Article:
The Roles of the News Media
Pippa Norris Books

John F. Kennedy School of Government, Harvard University


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Public Sentinel:

News Media & Governance Reform

Edited by Pippa Norris

Published by The World Bank, Washington DC

Publication Date: November, 2009. ISBN: 978-0-8213-8200-4. SKU: 18200. US$40.

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To read the policy brief, click here (PDF)

More details are available from CommGAP, The World Bank.,,contentMDK:22343085~page


The world is currently facing serious challenges in advancing democratic governance and human development. Progress is threatened by the deep recession in the global economy, the looming challenge of climate change, and the persistence of deep-rooted conflict and terrorism. Within this environment, what ideal roles should the mass media play as watchdogs, agenda-setters, and gatekeepers to strengthen democratic governance and human development?  Under what conditions do media systems succeed or fail to meet these objectives? And, strategically, what reforms would close the gap between the promise and performance of media systems?

Working within the notion of the democratic public sphere, the report emphasizes the institutional or collective roles of the news media as watchdogs over the powerful, as agenda-setters calling attention to social needs in natural and manmade disasters and humanitarian crisis, and as gatekeepers incorporating a diverse and balanced range of political perspectives and social actors. Each, we argue, is vital to making democratic governance work in an effective, transparent, inclusive, and accountable manner. The capacity of media systems (and thus individual reporters embedded within these institutions) to fulfill these roles is constrained by the broader context of the journalistic profession, the market, and ultimately the state.

Successive chapters apply these ideas to countries and regions worldwide. Media systems are compared in places as diverse as Kenya and Mexico, Iraq and Ethiopia, Burma and North Korea, Egypt and Qatar. The evidence suggests that, in reality, the performance of media systems often fall far short of lofty aspirations, with important consequences for the workings of the public sphere. The report identifies the most effective strategic interventions designed to overcome these constraints. These include policies directed at strengthening the journalistic profession, notably institutional capacity building, such as press councils, press freedom advocacy NGOs, and organizations concerned with journalistic training and accreditation. Other important reforms seek to overcome market failures, including developing a regulatory legal framework for media systems to ensure pluralism of ownership and diversity of contents. Lastly, policies also address the role of the state, including deregulation shifting state-run to public service broadcasting, overseen by independent broadcasting regulatory bodies, and the protection of constitutional principles of freedom of the press, speech, and expression.   

This study brought together a wide range of international experts under the auspices of the Communication for Governance and Accountability program (CommGAP) at the World Bank and the Joan Shorenstein Center on the Press, Politics and Public Policy at Harvard University. It provides a fresh perspective on all these issues, covering in a wider range of countries and regions than ever before.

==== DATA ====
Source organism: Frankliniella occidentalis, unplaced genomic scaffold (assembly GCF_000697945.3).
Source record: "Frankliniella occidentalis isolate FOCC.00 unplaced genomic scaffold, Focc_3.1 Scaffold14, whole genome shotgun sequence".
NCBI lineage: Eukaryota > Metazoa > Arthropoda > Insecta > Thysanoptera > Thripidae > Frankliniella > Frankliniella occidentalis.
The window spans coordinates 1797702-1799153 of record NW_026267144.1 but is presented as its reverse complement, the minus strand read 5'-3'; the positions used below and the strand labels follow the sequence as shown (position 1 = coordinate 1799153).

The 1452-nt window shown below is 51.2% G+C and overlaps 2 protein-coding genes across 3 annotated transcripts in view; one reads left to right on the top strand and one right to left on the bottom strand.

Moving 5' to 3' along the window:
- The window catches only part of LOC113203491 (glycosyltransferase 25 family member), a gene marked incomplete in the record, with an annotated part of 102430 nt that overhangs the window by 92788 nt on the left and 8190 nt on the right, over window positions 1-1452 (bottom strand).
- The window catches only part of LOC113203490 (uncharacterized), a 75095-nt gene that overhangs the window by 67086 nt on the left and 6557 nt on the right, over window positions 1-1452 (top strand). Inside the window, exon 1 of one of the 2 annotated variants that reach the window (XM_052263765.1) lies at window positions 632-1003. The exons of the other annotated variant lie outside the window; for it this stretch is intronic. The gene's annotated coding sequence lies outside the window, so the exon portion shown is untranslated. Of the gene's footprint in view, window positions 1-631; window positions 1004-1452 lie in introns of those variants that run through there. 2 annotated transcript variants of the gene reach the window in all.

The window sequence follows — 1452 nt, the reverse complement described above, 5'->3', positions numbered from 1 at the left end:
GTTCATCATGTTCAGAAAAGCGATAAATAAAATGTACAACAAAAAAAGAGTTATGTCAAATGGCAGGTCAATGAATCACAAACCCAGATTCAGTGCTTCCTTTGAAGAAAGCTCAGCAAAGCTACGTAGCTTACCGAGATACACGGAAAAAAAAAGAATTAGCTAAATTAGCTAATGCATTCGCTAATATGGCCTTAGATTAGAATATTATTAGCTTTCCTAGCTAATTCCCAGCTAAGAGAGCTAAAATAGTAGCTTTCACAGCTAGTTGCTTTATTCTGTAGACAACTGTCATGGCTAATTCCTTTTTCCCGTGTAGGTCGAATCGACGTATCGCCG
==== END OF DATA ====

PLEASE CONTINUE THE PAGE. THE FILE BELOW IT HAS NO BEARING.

The report is designed for policymakers and media professionals working within the international development community, national governments, and grassroots organizations, and for journalists, democratic activists, and scholars engaged in understanding mass communications, democratic governance, and development.

The editor, Pippa Norris, is the McGuire Lecturer in Comparative Politics at Harvard’s Kennedy School of Government and the author or editor of more than three-dozen books.


About the contributors

List of tables and figures

Preface and acknowledgments

Part I: Introduction: Framing the debate

Chapter 1: Evaluating media performance - Pippa Norris and Sina Odugbemi

Chapter 2: Diagnostic tools and performance indicators - Andrew Puddenphatt

Part II: The democratic roles of media systems


Agenda-setters: setting priorities

Chapter 3: Media coverage of natural disasters and humanitarian crises- Susan D. Moeller

Chapter 4: Media agenda-setting and donor aid - Douglas A. van Belle


Watch-dogs: guarding governance

Chapter 5: Corruption and the watchdog role of the news media - Sheila Coronel

Chapter 6: The media, government accountability, and citizen engagement - Katrin Voltmer


Gate-keepers: inclusive voices

Chapter 7: Election campaigns, partisan balance, and the news media - Holli A. Semetko

Chapter 8: Limits on press freedom and regime support Pippa Norris and Ronald Inglehart

Chapter 9: Media in peace-building processes: Ethiopia and Iraq - Monroe Price, Ibrahim al Marashi and and Nicole A. Stremlau

Part III: Regional case-studies of media roles  

Chapter 10: Central and Eastern EuropeMarius Dragomir

Chapter 11: Sub-Saharan Africa- Wisdom Tettey

Chapter 12: Latin America- Silvio Waisbord

Chapter 13: Arab States - Lawrence Pintak 

Chapter 14: Asia Angela Romano


Part IV: Conclusions: Summing up the evidence, identifying effective policy options

Chapter 15: Do the news media act as watch-dogs, agenda-setters and gate-keepers? Sina Odugbemi and Pippa Norris

Chapter 16: Policy recommendations - Sina Odugbemi and Pippa Norris

Select bibliography




Copyright 2004 Pippa Norris, John F. Kennedy School of Government, Harvard University, Cambridge MA 02138.

Last updated 12/05/2009